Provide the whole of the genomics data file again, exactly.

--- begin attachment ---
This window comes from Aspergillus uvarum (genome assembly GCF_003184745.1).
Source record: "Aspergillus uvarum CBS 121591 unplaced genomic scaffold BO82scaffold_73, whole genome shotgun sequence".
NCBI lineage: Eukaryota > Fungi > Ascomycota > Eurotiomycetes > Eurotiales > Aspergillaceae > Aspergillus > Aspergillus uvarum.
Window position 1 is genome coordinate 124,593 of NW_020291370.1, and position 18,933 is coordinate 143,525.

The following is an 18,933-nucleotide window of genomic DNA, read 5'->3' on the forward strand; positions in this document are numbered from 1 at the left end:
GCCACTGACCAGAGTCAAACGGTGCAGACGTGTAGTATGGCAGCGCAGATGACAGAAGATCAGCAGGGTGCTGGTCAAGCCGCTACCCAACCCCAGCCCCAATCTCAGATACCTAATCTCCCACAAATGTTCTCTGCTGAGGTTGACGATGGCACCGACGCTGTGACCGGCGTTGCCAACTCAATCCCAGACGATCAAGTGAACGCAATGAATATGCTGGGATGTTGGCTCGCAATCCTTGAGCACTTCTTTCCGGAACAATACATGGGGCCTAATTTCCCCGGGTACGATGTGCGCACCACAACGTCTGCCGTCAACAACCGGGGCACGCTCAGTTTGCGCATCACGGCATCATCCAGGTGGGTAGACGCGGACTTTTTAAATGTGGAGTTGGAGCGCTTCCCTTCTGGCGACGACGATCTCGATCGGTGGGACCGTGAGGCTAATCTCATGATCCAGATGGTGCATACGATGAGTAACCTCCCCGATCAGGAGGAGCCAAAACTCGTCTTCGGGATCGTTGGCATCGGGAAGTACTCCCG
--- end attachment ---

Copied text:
This window comes from Aspergillus uvarum (genome assembly GCF_003184745.1).
Source record: "Aspergillus uvarum CBS 121591 unplaced genomic scaffold BO82scaffold_73, whole genome shotgun sequence".
NCBI lineage: Eukaryota > Fungi > Ascomycota > Eurotiomycetes > Eurotiales > Aspergillaceae > Aspergillus > Aspergillus uvarum.
Window position 1 is genome coordinate 124,593 of NW_020291370.1, and position 18,933 is coordinate 143,525.

The following is an 18,933-nucleotide window of genomic DNA, read 5'->3' on the forward strand; positions in this document are numbered from 1 at the left end:
GCCACTGACCAGAGTCAAACGGTGCAGACGTGTAGTATGGCAGCGCAGATGACAGAAGATCAGCAGGGTGCTGGTCAAGCCGCTACCCAACCCCAGCCCCAATCTCAGATACCTAATCTCCCACAAATGTTCTCTGCTGAGGTTGACGATGGCACCGACGCTGTGACCGGCGTTGCCAACTCAATCCCAGACGATCAAGTGAACGCAATGAATATGCTGGGATGTTGGCTCGCAATCCTTGAGCACTTCTTTCCGGAACAATACATGGGGCCTAATTTCCCCGGGTACGATGTGCGCACCACAACGTCTGCCGTCAACAACCGGGGCACGCTCAGTTTGCGCATCACGGCATCATCCAGGTGGGTAGACGCGGACTTTTTAAATGTGGAGTTGGAGCGCTTCCCTTCTGGCGACGACGATCTCGATCGGTGGGACCGTGAGGCTAATCTCATGATCCAGATGGTGCATACGATGAGTAACCTCCCCGATCAGGAGGAGCCAAAACTCGTCTTCGGGATCGTTGGCATCGGGAAGTACTCCCG